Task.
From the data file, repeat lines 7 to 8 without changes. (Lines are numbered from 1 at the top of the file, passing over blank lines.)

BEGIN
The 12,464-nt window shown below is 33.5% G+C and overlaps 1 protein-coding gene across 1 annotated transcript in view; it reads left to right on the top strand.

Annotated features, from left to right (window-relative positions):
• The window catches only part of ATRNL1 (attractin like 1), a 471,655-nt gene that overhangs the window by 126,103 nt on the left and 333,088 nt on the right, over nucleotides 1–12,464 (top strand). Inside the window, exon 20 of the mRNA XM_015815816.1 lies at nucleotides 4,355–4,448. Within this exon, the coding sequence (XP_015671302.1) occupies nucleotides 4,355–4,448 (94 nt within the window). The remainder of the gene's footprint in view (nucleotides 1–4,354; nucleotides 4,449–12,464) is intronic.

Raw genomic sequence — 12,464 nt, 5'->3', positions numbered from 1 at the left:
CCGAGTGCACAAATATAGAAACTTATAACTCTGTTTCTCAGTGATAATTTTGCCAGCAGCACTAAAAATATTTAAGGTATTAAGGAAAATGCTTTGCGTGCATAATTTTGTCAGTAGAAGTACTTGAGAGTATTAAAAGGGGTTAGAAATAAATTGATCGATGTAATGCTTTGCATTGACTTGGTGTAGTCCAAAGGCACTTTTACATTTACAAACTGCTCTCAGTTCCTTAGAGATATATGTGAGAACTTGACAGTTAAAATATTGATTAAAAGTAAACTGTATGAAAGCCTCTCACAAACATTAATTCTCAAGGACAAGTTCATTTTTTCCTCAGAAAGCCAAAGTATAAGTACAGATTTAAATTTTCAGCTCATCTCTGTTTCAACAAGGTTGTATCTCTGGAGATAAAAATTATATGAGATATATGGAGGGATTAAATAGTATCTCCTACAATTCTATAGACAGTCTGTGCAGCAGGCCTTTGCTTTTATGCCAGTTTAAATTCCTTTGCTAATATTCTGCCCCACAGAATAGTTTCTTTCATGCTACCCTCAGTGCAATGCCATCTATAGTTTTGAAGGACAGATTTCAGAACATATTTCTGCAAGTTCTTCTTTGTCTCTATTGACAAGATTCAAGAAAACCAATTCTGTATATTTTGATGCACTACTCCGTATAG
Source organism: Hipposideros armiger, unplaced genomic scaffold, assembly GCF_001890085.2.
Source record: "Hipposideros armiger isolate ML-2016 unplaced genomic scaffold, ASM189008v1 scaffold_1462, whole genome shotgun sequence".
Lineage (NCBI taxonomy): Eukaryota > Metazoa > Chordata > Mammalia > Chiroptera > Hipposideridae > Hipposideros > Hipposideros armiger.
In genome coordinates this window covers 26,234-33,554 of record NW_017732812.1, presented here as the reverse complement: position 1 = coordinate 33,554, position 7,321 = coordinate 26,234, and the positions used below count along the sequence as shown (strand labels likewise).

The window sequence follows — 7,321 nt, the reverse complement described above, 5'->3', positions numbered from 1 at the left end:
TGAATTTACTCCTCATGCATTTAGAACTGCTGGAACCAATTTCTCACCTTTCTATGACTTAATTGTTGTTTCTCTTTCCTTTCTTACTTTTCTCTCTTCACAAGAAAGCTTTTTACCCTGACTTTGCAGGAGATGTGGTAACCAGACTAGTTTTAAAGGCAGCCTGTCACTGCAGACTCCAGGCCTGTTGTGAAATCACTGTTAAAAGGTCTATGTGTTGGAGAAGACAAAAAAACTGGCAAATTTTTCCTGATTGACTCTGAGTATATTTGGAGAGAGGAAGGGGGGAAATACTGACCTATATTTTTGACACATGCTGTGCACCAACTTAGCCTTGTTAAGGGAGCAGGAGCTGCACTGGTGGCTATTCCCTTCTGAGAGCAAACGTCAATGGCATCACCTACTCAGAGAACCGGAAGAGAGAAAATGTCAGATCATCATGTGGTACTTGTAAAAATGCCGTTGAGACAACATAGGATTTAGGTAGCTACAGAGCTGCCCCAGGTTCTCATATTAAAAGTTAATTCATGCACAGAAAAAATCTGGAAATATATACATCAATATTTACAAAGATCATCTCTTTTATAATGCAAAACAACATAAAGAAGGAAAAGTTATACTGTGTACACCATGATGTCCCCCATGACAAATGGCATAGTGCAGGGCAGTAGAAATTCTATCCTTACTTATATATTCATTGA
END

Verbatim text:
Source record: "Hipposideros armiger isolate ML-2016 unplaced genomic scaffold, ASM189008v1 scaffold_1462, whole genome shotgun sequence".
Lineage (NCBI taxonomy): Eukaryota > Metazoa > Chordata > Mammalia > Chiroptera > Hipposideridae > Hipposideros > Hipposideros armiger.